The chairman of the National Australia Bank (NAB), former Treasury secretary, Ken Henry, has joined the chorus of major bank voices opposing the Government’s proposed bank levy, describing it as step back to the policy-making of the 1980s.
Henry, the author of the so-called Henry tax review commissioned by the former Rudd Labor Government, is urging a full public inquiry into the levy echoing the claims of NAB chief executive, Andrew Thorburn, that the cost of the levy will inevitably be passed on to customers.
He dismissed the levy proposal as a return to 1980s policy-thinking.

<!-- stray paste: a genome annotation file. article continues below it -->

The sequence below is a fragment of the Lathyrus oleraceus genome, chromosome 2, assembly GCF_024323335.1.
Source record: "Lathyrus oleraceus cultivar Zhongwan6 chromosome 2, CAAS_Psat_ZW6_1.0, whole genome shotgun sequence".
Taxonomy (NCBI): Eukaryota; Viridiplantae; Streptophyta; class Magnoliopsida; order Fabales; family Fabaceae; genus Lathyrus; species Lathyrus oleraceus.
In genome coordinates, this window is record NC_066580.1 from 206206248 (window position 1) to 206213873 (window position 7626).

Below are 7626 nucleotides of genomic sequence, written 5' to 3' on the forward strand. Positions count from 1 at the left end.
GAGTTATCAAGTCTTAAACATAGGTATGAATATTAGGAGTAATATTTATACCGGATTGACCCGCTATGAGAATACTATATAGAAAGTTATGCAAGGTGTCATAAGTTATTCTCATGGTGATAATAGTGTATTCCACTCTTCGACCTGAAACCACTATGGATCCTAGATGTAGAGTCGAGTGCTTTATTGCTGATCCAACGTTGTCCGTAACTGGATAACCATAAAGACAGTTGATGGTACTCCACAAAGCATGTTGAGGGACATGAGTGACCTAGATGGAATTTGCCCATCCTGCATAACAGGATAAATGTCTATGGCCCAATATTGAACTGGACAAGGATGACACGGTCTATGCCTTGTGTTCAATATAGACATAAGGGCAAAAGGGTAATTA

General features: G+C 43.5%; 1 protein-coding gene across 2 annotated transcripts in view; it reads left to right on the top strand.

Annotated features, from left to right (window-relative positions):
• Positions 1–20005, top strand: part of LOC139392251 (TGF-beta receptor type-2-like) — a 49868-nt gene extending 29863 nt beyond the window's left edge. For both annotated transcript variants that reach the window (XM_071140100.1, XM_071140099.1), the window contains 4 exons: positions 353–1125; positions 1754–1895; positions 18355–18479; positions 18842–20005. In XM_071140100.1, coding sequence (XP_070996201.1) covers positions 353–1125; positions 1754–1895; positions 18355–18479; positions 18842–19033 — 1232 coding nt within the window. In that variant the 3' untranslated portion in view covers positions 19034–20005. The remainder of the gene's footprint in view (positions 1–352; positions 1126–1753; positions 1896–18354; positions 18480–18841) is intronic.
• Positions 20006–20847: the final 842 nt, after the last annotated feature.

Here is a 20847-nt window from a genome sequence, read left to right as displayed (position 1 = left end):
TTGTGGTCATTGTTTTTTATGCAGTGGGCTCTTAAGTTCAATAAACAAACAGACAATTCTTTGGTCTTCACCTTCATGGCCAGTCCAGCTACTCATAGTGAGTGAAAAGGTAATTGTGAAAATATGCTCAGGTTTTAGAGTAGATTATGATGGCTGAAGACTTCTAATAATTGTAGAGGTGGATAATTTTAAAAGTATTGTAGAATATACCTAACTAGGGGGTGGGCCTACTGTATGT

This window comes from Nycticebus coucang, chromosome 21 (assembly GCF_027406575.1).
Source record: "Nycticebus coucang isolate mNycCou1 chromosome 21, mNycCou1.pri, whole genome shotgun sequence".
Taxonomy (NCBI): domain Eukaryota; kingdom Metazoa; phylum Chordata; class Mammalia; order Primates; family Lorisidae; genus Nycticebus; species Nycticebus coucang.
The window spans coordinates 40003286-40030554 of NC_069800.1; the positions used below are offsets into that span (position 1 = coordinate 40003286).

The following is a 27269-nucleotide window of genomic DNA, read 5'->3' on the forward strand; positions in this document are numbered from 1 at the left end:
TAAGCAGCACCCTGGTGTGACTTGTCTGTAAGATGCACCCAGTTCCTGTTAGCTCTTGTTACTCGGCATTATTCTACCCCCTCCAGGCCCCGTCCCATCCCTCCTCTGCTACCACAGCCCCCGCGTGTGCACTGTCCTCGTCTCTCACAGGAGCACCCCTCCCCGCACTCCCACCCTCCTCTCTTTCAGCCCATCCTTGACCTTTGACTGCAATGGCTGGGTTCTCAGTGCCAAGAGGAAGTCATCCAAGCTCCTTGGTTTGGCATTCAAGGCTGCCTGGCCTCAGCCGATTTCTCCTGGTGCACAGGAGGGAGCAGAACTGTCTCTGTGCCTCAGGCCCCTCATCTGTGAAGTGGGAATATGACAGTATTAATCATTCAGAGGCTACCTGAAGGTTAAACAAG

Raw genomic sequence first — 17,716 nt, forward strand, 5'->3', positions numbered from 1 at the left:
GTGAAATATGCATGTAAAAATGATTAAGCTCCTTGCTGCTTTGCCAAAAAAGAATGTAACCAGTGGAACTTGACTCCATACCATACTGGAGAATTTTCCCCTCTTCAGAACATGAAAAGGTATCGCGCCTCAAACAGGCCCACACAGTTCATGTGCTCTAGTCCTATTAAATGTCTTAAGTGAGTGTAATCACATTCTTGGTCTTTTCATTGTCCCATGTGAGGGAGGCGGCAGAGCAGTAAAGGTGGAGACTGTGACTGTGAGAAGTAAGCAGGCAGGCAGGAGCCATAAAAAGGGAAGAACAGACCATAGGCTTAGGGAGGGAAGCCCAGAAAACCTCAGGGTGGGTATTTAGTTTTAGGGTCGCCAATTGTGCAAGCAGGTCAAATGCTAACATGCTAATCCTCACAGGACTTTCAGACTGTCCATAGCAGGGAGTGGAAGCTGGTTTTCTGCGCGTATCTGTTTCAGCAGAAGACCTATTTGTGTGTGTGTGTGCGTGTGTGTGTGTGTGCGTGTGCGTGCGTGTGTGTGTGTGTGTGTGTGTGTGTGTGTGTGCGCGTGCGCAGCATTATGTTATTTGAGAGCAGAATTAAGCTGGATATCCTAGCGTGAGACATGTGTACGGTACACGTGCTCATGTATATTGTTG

However despite the former Treasury secretary’s credentials and arguments, implementation of the bank levy has become almost a foregone conclusion with the Federal Opposition Treasury spokesman, Chris Bowen, confirming on national television last night that the Australian Labor Party would be supporting the Budget measure.
Henry’s very public statements about the proposed bank levy have come as the major banks have provided submissions to Treasury giving their reasons for opposing the move, with most of those submissions being provided under covering letters from the major bank chief executives.
Almost without exception, the submissions have argued the extremely high likelihood of the cost of the levy being passed on to bank customers.